Much like in England, all Council tax bands in Scotland are based on house prices as valued in 1991, though as a devolved issue the bands do differ in bracket and cost.

Council Tax Bands Scotland

BandProperty Value (Relative to 1991 price)Average Cost 2018-19


Under £27,000



£27,001 to ££35,000



£35,001 to £45,000



£45,001 to £58,000



£58,001 to £80,000



£80,001 to £106,000



£106,001 to £212,000



£212,000 and over


*Costs worked out by applying ratio based on average cost of Band D

What Happens When You Move House?

When you leave your current address, the local council will send you a final bill which will be taken as a monthly payment. Then you’ll get an annual bill for the property at your new address.

If you’re staying in the area and will be paying the same local authority then you can use the same direct debit arrangement. If you are moving to a new area then you’ll need to set up a new account.

If you own your current home and it’s empty when you leave, you still have to pay a (reduced rate) council tax on it. If you are currently renting and leaving that home, you are no longer responsible for the council tax there. It’s good to be clued up on these things so you don’t pay something you shouldn’t or neglect to pay something you should.

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How to Cancel Council Tax When Moving House

You will need to inform the Local Authority of where you are moving from and where you are moving to around a month before you move. You will find a ‘change of address’ page on your Local Authority’s website. You’ll need to include the forwarding addresses for every adult in the property that pays council tax.

You’ll get a final bill usually within the month following your moving date, and can apply for a refund if you’re in credit from your local authority. You’ll need to plan this in with plenty of time, as you don’t want to find yourself paying unnecessary tax for a home you aren’t living in anymore.

As with all things, ensuring this administration is taken care of ahead of time will save you from headache.

When do You Start Paying Council Tax After Moving

Your council tax responsibilities start promptly from the day that you move into your new address. If you’ve move within the same local authority, your direct debit can continue at your new address, so expect to pay at the same time as at your previous address.

Don’t wait for the ‘new occupier’ letter to come through the door after you have moved. You might think that if you wait a little while, you may be able to delay having to make extra payments during what will surely be a very busy time financially. But the council will backdate so you are just delaying the inevitable.

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Who Pays Council Tax?

Council Tax is something that the vast majority of homeowners and renters in Britain have to pay. However, there are some circumstances in which a property or person is exempt from paying Council Tax.

Full time students, those part of an apprentice scheme, and residents under 18 years of age do not have to pay Council Tax for example. Plus, if you're moving into Armed Forces accommodation then you won't have to pay Council Tax, and there are also exceptions for homes having extensive work or when a home is unoccupied following the death of the owner.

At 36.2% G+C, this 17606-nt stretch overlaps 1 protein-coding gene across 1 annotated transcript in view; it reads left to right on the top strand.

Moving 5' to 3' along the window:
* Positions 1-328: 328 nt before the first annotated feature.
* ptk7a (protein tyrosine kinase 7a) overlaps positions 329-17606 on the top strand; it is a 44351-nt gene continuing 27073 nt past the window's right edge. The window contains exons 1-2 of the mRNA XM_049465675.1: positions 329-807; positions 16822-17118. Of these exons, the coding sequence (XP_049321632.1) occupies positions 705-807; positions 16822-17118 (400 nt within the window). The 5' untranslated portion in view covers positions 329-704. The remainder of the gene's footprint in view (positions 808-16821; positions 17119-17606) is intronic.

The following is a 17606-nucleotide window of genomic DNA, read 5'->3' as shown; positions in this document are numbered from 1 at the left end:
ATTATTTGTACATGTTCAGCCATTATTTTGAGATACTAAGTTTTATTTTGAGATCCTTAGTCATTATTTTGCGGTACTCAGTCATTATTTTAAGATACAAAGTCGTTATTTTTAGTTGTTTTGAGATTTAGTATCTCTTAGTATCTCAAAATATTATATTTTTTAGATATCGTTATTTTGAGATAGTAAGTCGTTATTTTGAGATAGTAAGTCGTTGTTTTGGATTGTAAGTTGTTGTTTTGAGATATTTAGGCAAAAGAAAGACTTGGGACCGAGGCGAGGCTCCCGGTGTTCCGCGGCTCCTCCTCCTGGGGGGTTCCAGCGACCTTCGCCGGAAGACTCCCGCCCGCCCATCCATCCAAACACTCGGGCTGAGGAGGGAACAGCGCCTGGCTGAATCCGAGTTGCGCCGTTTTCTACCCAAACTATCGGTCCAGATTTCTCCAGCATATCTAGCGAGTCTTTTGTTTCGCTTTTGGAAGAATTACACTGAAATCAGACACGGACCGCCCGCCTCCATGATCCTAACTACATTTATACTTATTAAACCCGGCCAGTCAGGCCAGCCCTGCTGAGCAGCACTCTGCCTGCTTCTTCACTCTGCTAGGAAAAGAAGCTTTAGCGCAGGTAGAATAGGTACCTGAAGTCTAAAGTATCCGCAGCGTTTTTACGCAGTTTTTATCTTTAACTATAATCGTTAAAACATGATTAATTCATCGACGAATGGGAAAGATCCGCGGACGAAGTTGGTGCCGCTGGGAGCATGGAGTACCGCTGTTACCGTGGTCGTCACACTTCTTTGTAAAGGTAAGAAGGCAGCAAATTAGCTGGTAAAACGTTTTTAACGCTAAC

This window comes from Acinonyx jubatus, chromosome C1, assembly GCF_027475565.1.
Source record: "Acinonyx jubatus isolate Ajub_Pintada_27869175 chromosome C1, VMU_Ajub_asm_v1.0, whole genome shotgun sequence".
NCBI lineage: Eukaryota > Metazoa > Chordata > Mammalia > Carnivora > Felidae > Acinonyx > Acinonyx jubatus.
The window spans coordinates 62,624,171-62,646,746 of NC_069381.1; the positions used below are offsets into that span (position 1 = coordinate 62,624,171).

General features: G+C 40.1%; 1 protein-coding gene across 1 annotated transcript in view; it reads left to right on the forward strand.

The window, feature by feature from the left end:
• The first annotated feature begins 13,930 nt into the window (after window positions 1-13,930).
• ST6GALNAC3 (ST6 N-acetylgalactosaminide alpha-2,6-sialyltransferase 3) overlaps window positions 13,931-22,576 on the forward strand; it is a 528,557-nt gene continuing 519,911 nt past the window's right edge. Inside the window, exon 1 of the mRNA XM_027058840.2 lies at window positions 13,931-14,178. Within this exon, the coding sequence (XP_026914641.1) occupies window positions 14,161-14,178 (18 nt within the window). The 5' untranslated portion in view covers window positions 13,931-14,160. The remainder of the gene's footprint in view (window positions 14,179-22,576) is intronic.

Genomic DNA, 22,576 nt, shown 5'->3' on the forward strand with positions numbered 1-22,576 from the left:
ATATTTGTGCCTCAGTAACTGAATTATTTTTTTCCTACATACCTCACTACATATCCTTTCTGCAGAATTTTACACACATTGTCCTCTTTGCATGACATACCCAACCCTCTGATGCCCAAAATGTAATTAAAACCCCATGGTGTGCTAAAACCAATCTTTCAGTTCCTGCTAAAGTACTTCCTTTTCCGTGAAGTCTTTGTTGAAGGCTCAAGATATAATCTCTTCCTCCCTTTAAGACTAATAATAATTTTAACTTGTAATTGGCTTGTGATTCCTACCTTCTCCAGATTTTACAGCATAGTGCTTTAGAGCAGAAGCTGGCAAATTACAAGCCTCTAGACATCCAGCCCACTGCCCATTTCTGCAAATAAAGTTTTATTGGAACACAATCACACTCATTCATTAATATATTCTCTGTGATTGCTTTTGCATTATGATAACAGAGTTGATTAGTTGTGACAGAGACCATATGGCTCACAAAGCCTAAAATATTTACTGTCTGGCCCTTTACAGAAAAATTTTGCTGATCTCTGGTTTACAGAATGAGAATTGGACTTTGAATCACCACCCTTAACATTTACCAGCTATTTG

You'll also be able to get a 25% reduction if you live alone or are the only adult in a property, and up to 50% off if the property is empty, a second home, or a holiday home. Council Tax costs are also means tested for disabled residents, which can mean a discount. 

Find out more about exemptions on your Local Authority's website.

Who pays council tax

Challenge Your Council Tax Band

It’s safe to say that the process of evaluating the homes in 1991 was rushed, and it’s even possible that up to 400,000 homes in England and Scotland could be in the wrong council tax band. If you're unsure, you could be paying too much in your new home. If you believe your property is in the wrong Council Tax band on account of a recent valuation, you can challenge it. 

The Valuation Office Agency (VOA) will assess a property during a council tax challenge or a review, and will usually provide a decision within two months. You'll need to access your property's Band on the Council Tax Valuation list if you're in England or Wales, or through the Scotland Assessor Association website. You'll need to include addresses of similar properties in the same neighbourhood, town, or village with lower Bands, and will need to include evidence about the price and dates of sale.

Save on Your Move

We hope this guide has answered all the questions you could possibly have about Council Tax and moving house. If you need more information on the house moving process, check out our house removal tips.

When the time comes to move house, remember to use Compare My Move to save up to 70% on your house removal costs. Fill in a quick and easy form, and we'll connect you with up to 6 professional removal companies in your area, to save you time and money when it matters most. Our removal partners come fully verified by us and reviewed by you, so you know you'll be in the safest possible hands in moving day.